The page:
The first prophet to write in the Book of Mormon is named Lehi and he actually lived in Jerusalem before the Babylonian captivity.  He was warned by the Lord that Jerusalem was going to be taken captive and told that if he left with his family he would be given a land of promise.  Lehi probably thought that this "land of promise" was Canaan but...it was actually somewhere in the Americas.

We're going to jump into the story several hundred miles after Lehi and his family left Jerusalem.  They traveled in the wilderness toward the Red Sea camping and hunting along the way.  At this point the Lord speaks to Lehi and tells him that he neglected to bring any of the sacred writings with him and that the sacred  writings are critical to the success of his journey so he needs to send 3 of his sons back to Jerusalem to get them (we can talk about the timing of the Lord another time but I can see that you are thinking, "that's probably information they could have used a hundred miles ago."  I am thinking that same thing).  So he sends his sons back.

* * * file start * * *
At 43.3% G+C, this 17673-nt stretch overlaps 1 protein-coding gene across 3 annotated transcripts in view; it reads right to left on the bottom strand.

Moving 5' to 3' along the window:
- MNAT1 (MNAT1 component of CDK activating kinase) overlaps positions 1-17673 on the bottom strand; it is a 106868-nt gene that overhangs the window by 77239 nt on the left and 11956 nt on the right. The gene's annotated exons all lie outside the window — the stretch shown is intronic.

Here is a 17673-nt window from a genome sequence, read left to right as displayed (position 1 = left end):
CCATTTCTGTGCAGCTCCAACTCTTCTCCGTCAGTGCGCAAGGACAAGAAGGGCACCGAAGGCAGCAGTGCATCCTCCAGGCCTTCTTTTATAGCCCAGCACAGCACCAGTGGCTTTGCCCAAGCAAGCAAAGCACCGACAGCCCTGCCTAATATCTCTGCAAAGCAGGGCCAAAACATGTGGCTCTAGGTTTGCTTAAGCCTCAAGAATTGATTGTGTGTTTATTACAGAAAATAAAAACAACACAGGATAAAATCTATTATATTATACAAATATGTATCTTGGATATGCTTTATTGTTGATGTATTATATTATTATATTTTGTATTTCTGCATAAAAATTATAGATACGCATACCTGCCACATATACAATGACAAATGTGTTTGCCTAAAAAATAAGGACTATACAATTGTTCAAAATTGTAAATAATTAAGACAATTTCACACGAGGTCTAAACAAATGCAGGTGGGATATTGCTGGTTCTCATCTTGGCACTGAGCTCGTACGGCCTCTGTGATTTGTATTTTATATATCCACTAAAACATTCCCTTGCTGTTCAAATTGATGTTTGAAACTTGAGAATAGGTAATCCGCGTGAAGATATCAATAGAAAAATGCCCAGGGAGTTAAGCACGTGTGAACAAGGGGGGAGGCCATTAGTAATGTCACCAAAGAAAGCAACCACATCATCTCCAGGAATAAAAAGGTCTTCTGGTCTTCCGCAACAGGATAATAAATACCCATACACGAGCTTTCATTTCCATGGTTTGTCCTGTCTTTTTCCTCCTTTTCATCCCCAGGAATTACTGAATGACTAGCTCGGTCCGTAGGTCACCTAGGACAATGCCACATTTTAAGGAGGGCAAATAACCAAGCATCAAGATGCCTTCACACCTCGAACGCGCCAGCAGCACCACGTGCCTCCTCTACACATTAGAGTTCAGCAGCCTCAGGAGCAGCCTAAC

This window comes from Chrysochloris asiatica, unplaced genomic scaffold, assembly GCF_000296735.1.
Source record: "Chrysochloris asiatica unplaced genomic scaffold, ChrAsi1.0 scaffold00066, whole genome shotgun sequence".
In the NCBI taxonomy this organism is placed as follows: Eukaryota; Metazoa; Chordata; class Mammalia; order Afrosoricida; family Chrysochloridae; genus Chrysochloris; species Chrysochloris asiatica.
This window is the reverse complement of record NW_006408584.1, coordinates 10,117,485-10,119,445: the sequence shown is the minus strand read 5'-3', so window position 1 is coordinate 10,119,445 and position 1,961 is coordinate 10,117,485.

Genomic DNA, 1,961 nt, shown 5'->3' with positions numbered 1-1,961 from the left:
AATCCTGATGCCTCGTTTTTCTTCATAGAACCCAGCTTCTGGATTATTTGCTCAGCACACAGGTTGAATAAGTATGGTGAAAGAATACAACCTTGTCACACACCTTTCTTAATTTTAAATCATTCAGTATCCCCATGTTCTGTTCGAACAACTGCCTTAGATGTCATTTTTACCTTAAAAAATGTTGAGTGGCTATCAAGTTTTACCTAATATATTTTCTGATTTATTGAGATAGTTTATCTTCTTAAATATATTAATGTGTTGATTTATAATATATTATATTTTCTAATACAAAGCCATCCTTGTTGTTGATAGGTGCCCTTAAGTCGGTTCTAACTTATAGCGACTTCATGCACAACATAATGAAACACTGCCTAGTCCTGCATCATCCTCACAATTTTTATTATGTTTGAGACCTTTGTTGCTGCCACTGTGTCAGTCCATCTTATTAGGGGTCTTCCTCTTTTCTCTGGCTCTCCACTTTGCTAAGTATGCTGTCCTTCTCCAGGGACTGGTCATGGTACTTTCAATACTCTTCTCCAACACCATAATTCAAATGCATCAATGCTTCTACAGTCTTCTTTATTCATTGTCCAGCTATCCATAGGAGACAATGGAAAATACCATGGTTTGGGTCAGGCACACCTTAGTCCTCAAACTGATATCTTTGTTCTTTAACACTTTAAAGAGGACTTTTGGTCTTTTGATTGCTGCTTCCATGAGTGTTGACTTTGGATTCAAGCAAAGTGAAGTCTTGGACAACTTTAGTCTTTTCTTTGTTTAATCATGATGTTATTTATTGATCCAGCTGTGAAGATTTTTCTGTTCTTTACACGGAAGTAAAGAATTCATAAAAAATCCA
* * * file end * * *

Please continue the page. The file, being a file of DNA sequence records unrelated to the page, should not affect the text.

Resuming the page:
As you can imagine, this is very hard on the children's mother.  Sariah has picked up her whole house and is camping in the wilderness because her husband has had a vision that Jerusalem is going to be destroyed.  Now he tells her that her oldest sons have to go back because they forgot to bring their scriptures. Just so you aren't left in suspense, the boys complete their mission but it takes longer than expected.  After Sariah has waited for the amount of time that they assume it will take and her boys are not yet back she has a little melt down.  She tells her husband that he is crazy and that she can't believe he dragged her into this and that she is sure they are going to die in the wilderness (of course I am paraphrasing).

Lehi's response is a lesson for husbands everywhere.  He holds her and comforts her and assures her that the boys will return.  He doesn't fight.  Then he says this,

"I know that I am a visionary man; for if I had not seen the things of God in a vision I should not have known the goodness of God... But behold, I have obtained a land of promise, in the which things I do rejoice..."

Did you catch the tense there.  He has obtained a land of promise.  This is funny and a little troubling because he has not actually obtained a land of promise and he and his family will wander in the wilderness for a long time before he does.